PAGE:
The first major judicial ruling slamming the NSA’s bulk collection of phone records has been overturned. In 2013, US District Judge Richard Leon ruled the program was likely unconstitutional, but held off on shutting it down until an appeals court could weigh in.
That’s finally happened, and the appeals ruling (PDF) shows the three-judge panel didn’t see things the same way as Leon.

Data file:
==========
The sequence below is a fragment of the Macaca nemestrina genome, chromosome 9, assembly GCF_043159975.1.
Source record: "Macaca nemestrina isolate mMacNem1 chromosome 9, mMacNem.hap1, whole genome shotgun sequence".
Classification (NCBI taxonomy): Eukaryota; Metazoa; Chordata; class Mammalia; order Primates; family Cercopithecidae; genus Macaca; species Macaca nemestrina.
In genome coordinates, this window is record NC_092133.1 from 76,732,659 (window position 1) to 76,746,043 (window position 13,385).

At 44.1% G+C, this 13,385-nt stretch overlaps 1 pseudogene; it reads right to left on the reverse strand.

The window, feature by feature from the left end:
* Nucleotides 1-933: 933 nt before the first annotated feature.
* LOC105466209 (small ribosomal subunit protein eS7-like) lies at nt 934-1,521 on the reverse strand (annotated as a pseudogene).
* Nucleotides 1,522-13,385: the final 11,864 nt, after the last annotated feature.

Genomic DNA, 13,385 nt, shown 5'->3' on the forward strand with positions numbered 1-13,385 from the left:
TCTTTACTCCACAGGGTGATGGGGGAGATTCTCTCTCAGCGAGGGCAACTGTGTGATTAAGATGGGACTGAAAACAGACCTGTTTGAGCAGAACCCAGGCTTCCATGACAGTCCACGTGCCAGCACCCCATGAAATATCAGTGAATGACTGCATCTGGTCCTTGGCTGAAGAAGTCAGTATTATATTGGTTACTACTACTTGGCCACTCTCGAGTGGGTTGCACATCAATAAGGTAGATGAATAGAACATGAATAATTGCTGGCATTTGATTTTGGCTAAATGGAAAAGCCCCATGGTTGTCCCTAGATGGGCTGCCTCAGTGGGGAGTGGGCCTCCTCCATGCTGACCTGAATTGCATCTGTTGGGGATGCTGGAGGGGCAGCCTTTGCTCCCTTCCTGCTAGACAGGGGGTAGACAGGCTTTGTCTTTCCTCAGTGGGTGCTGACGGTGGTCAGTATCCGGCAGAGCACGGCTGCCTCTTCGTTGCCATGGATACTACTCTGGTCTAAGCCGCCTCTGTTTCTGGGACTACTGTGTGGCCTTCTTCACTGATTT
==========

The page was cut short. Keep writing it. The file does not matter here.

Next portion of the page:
The case is still relevant despite the fact that the new USA Freedom Act passed in June. The law prevents the NSA from running its own database, instead forcing the agency to get phone records from the telcos. But because the government’s database was allowed a 180 day period for an “orderly transition,” telephone records are still being collected, for now.
Read 12 remaining paragraphs | Comments

Leave a Reply